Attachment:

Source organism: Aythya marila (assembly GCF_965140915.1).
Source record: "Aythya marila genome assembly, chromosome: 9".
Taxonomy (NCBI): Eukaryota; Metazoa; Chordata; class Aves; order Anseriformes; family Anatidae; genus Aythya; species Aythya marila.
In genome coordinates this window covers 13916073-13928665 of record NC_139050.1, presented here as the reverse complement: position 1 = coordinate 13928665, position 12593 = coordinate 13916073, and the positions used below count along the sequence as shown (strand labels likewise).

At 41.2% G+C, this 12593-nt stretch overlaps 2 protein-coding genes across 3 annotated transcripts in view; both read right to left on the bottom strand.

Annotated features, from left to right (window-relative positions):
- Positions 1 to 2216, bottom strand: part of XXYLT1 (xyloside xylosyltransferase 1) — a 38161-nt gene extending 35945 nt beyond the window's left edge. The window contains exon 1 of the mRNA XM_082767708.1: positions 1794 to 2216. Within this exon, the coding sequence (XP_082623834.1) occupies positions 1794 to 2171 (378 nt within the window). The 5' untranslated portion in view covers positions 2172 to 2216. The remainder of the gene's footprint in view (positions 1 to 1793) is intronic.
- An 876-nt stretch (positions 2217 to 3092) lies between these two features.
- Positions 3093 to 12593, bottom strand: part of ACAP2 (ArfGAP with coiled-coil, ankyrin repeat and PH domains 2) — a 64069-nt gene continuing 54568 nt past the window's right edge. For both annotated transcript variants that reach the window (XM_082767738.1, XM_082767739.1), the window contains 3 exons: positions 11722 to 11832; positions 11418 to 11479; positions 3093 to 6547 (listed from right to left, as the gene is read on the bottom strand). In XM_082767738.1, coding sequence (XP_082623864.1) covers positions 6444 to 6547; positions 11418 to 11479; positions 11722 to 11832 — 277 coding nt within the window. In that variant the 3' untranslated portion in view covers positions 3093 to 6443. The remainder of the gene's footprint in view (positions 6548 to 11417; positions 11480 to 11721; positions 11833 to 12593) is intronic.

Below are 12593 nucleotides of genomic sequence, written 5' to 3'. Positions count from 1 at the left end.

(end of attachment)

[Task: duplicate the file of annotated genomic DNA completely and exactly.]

Source organism: Aythya marila (assembly GCF_965140915.1).
Source record: "Aythya marila genome assembly, chromosome: 9".
Taxonomy (NCBI): Eukaryota; Metazoa; Chordata; class Aves; order Anseriformes; family Anatidae; genus Aythya; species Aythya marila.
In genome coordinates this window covers 13916073-13928665 of record NC_139050.1, presented here as the reverse complement: position 1 = coordinate 13928665, position 12593 = coordinate 13916073, and the positions used below count along the sequence as shown (strand labels likewise).

At 41.2% G+C, this 12593-nt stretch overlaps 2 protein-coding genes across 3 annotated transcripts in view; both read right to left on the bottom strand.

Annotated features, from left to right (window-relative positions):
- Positions 1 to 2216, bottom strand: part of XXYLT1 (xyloside xylosyltransferase 1) — a 38161-nt gene extending 35945 nt beyond the window's left edge. The window contains exon 1 of the mRNA XM_082767708.1: positions 1794 to 2216. Within this exon, the coding sequence (XP_082623834.1) occupies positions 1794 to 2171 (378 nt within the window). The 5' untranslated portion in view covers positions 2172 to 2216. The remainder of the gene's footprint in view (positions 1 to 1793) is intronic.
- An 876-nt stretch (positions 2217 to 3092) lies between these two features.
- Positions 3093 to 12593, bottom strand: part of ACAP2 (ArfGAP with coiled-coil, ankyrin repeat and PH domains 2) — a 64069-nt gene continuing 54568 nt past the window's right edge. For both annotated transcript variants that reach the window (XM_082767738.1, XM_082767739.1), the window contains 3 exons: positions 11722 to 11832; positions 11418 to 11479; positions 3093 to 6547 (listed from right to left, as the gene is read on the bottom strand). In XM_082767738.1, coding sequence (XP_082623864.1) covers positions 6444 to 6547; positions 11418 to 11479; positions 11722 to 11832 — 277 coding nt within the window. In that variant the 3' untranslated portion in view covers positions 3093 to 6443. The remainder of the gene's footprint in view (positions 6548 to 11417; positions 11480 to 11721; positions 11833 to 12593) is intronic.

Below are 12593 nucleotides of genomic sequence, written 5' to 3'. Positions count from 1 at the left end.